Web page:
Different people may perceive identical lengths of time quite differently. Time can "fly;" that is, a long period of time can seem to go by very quickly. This can be good or bad, depending on whether whatever one was doing during that time was pleasant or unpleasant. Likewise, time can seem to "drag," so that brief spells of time can feel like eons. (Einstein said, "Put your hand on a hot stove for a minute, and it seems like an hour. Sit with a pretty girl for an hour, and it seems like a minute. That's relativity.")

The perceived speed of time depends on a number of factors. If a person has a very long list of tasks to accomplish on a certain day, the day may feel like it has not enough hours to do everything. Likewise, even a short wait at a bus stop while running late can feel endless. A day filled with fun activities can feel very long due to the number of activities that fill it. A long trip can go by quickly if the traveler's mind is occupied.

Time also seems to go fast when sleeping, or, to put it differently, time appears suspended. Time seems to go faster with age. In childhood a day is a long time; in adulthood, it seems to pass much more quickly. Most likely this is because with increasing age, each period of (e.g. a day) is an increasingly smaller percentage of the person's total experience of time. Adults may perceive time to pass more quickly because it provides the evolutionary advantage of bestowing more patience upon adults, so they are better at long term planning, which benefits all of society.

Hallucinogenic drugs can also dramatically alter a person's perception of time.

Time is also suspected to be perceived differently by people, due to neurological differences. This is believed to be the result of the differences between the various ways people tend to perceive their own world. The term 'absent-minded' carries with it the connotation of being chronically late or unaware of the "correct" passage of time on a more general scale, or, in other words, the passage of time as it is more generally perceived. The term itself, however, has nothing to do with a perception of time, and it simply is a descriptor applied to a person who is introverted. Since human thoughts often flow more quickly than the observable events of the world outside (human neurons spike in electrical activity 200 times every second), introverted individuals who are more focused on what happens within their own minds may find themselves unaware of and often completely disinterested in time as perceived by extroverted individuals, because mental events occur at a much more rapid pace than external events.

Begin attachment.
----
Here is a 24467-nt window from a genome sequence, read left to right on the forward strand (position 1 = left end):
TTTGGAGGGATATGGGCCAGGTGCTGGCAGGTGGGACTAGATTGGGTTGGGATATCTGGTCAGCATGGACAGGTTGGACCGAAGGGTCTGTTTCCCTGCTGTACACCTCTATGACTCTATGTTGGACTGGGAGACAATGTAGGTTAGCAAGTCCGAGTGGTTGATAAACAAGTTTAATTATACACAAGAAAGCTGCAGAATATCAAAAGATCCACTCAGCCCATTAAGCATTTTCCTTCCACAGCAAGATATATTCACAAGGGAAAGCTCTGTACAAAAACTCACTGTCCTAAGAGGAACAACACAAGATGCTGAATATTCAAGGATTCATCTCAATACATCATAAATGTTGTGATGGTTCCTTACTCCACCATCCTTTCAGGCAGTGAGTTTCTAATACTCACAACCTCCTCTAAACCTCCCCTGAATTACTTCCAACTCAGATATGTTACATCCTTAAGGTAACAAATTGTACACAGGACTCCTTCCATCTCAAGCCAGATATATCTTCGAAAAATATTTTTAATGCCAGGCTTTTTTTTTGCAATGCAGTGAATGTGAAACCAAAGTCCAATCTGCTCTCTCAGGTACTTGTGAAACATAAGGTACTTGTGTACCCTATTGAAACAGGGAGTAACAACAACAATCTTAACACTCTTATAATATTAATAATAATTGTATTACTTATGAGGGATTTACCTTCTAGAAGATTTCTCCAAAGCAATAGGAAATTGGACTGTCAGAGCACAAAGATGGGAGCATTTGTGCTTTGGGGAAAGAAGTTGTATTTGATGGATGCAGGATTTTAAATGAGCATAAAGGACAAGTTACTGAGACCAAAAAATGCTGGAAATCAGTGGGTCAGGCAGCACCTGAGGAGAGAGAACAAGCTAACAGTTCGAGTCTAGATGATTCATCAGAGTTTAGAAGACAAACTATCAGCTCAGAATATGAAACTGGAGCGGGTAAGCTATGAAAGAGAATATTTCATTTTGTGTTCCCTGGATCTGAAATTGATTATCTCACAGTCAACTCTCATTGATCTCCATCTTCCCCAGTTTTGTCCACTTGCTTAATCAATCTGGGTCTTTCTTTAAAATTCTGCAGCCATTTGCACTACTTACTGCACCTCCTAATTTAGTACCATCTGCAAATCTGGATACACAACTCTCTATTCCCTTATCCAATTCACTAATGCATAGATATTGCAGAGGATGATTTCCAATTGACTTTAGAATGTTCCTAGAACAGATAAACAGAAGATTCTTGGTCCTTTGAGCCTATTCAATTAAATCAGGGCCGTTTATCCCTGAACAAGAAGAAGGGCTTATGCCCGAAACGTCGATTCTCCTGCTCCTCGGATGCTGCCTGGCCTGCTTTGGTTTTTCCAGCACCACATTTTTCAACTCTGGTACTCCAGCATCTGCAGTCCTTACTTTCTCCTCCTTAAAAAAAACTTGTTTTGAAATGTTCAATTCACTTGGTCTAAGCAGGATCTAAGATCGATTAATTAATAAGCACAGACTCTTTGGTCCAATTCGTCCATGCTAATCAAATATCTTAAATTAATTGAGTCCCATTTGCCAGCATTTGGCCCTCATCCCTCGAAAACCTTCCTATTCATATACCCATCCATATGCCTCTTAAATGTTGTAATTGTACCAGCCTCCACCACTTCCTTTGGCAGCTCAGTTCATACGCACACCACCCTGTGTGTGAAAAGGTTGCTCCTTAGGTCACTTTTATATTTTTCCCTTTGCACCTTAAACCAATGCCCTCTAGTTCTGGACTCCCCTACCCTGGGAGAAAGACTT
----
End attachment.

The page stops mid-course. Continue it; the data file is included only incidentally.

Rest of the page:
Thusly, introverted people often measure large periods of time happening in very short periods of time, in relation to the measurements which might be derived if one were to focus on the outside world as a means of time measurement. Because of this, introverted people are prone to 'losing track of time', as they may perceive that, on a general basis, large amounts of time pass between events in 'reality' which most people would consider to be temporally significant but which they themselves would not find any significance, relative to their own perception of the passage of time. Therefore, introverted people are more likely to spend ages thinking about 'something else' and to not realize when a large amount of time has actually passed in terms of a system of temporal measurement they have no interest in maintaining. If a large amount of time spent thinking is equal to a short amount of time in 'outside reality', then it becomes difficult to distinguish at which point a large amount of time has transpired in 'reality' without counting, equating and making differences with the apparent time-frame of outside reality. However, no experiments confirm or discount this hypothesis so far.

Use of time

The use of time is an important issue in understanding human behavior, education, and travel behavior. The question concerns how time is allocated across a number of activities (such as time spent at home, at work, shopping, etc.). Time use changes with technology, as the television or the internet created new opportunities to use time in different ways. However, some aspects of time use are relatively stable over long periods of time, such as the amount of time spent traveling to work, which despite major changes in transport, has been observed to be about 20-30 minutes one-way for a large number of cities over a long period of time. This has led to the disputed time budget hypothesis.

Arlie Russell Hochschild and Norbert Elias have written on the subject from a sociological perspective.


"What is time? I know what it is, but when you ask me I don't." - Augustine of Hippo

"Time is an illusion, lunchtime doubly so." - Douglas Adams, The Hitchhiker's Guide to the Galaxy

This thing all things devours: Birds, beasts, trees, flowers;
Gnaws iron, bites steel,
Grinds hard stones to meal;
Slays king, ruins town,
And beats high mountain down.

- Riddle about time by J. R. R. Tolkien, The Hobbit

"Time is money." - Benjamin Franklin

"Time is what prevents everything from happening at once. Space is what prevents everything from happening to me." - attributed to John Archibald Wheeler

"I confess I do not believe in time." - Vladimir Nabokov

"Truth is always new, therefore timeless." - J. Krishnamurti

See also

General units of time

Special units of time

Time measurement and horology

Theory and study of time

External links


  • Einstein's Clocks and Poincar's Maps: Empires of Time. By Peter Galison. W.W. Norton; 256 pages